Two of the leading economists on financial crises wrote an essay on lessons that should be learned from the financial crisis. They include lessons that never should have been forgotten but that policymakers didn’t remember at key moments of the crisis.
Financial crises do so much economic damage for a simple reason: they destroy a lot of wealth very fast. Typically, crises start when the value of one kind of asset begins to fall and pulls others down with it. The original asset can be almost anything, as long as it plays a large role in the wider economy: tulips in seventeenth-century Holland, stocks in New York in 1929, land in Tokyo in 1989, houses in the United States in 2007.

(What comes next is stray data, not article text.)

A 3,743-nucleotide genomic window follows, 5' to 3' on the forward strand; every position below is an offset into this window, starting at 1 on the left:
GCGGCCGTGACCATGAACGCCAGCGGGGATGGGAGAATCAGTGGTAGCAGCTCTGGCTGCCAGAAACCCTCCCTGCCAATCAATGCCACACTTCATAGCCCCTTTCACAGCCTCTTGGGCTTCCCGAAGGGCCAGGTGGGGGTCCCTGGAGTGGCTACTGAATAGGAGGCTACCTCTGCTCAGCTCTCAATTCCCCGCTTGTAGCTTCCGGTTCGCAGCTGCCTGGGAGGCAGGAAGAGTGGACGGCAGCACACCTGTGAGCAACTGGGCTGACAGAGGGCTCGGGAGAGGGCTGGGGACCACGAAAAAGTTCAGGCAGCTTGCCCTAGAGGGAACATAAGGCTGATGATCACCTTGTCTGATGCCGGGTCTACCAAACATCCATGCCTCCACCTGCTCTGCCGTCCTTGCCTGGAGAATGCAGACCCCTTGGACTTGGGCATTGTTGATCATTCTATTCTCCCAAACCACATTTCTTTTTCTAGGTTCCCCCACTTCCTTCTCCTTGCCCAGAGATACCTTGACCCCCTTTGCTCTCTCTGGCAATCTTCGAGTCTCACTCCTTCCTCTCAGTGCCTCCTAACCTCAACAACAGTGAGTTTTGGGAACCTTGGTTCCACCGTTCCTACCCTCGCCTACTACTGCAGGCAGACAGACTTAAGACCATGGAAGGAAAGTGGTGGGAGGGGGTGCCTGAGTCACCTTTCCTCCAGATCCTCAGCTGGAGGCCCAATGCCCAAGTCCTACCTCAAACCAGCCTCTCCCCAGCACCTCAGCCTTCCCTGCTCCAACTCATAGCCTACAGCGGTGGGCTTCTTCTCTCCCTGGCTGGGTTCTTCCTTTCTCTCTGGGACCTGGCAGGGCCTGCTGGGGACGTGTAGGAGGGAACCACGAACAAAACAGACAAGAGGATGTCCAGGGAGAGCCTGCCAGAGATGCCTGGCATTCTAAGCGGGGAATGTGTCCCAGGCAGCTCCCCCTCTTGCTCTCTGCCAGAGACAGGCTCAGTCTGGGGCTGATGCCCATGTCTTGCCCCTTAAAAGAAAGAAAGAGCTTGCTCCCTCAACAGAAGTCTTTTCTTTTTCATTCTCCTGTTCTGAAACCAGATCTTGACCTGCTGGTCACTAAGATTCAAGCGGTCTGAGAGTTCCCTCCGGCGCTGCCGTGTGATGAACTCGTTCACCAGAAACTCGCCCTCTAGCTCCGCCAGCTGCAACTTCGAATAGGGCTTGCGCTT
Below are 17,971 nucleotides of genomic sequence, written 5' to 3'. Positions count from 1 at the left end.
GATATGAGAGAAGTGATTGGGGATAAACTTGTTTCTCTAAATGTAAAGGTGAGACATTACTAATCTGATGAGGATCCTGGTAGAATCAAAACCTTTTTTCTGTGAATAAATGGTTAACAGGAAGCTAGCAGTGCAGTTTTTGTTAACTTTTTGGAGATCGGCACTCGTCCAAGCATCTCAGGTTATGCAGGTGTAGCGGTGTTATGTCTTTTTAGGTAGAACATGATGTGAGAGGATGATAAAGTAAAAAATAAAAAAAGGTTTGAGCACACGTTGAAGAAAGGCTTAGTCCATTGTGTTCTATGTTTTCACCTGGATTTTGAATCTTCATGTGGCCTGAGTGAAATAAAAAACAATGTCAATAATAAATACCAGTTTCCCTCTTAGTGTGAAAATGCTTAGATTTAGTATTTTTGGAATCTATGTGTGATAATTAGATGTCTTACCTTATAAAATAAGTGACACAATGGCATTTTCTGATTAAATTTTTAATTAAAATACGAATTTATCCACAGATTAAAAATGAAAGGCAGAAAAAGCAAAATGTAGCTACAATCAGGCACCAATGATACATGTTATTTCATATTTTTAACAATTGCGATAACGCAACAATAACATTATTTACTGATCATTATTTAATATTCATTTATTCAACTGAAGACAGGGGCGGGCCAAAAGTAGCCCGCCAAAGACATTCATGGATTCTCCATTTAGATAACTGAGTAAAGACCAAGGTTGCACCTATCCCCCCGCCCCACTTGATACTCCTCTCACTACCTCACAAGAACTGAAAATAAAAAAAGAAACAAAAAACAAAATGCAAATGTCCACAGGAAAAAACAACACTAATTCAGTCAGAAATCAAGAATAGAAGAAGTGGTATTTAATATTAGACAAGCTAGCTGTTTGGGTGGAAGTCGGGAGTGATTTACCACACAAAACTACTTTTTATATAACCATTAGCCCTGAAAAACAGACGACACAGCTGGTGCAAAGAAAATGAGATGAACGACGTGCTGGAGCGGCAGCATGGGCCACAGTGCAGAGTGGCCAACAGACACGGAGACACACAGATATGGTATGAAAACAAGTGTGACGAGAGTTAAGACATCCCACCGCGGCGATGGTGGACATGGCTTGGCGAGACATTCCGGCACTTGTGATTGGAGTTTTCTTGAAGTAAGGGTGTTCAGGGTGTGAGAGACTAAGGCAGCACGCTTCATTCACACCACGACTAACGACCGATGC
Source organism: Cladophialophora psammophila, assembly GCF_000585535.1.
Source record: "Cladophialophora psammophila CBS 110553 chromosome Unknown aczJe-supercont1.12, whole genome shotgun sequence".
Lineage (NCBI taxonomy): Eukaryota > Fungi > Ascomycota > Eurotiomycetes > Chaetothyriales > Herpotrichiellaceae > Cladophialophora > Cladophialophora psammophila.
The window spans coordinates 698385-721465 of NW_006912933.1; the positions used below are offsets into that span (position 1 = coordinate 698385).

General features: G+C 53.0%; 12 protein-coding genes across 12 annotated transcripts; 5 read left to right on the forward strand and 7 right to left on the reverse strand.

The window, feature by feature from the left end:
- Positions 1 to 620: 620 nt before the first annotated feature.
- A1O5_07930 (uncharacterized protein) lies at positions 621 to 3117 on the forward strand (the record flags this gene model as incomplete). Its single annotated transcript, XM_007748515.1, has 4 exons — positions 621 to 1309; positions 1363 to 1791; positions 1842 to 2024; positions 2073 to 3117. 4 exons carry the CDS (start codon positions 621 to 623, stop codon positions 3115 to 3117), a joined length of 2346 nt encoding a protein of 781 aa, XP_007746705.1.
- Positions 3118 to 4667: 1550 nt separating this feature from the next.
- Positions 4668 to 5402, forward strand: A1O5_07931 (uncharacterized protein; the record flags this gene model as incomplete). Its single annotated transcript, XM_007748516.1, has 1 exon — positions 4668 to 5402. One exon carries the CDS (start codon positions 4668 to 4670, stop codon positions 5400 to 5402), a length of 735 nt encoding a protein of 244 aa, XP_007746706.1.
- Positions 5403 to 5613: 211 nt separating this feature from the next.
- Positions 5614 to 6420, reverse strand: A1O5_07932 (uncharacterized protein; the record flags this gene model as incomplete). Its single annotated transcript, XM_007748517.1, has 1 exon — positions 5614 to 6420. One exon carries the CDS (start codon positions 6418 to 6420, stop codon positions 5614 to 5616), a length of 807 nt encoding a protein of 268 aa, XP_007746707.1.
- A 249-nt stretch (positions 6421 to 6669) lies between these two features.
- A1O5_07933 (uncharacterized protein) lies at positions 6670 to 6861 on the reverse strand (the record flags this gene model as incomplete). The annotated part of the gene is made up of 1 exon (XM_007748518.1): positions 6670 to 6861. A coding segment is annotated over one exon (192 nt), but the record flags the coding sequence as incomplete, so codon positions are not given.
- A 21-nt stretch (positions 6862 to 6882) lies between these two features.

From their peak at the end of 2006 to their nadir at the beginning of 2009, U.S. house prices fell so far that the average American homeowner lost the equivalent of more than a year’s worth of disposable income. The destruction of wealth was about 50 percent larger than that resulting from the previous major financial shock, the technology stock crash in 2000. The bursting of the tech bubble led to a brief and shallow downturn. The collapse of house prices triggered something far more serious. The crucial difference lay in the form of wealth destroyed.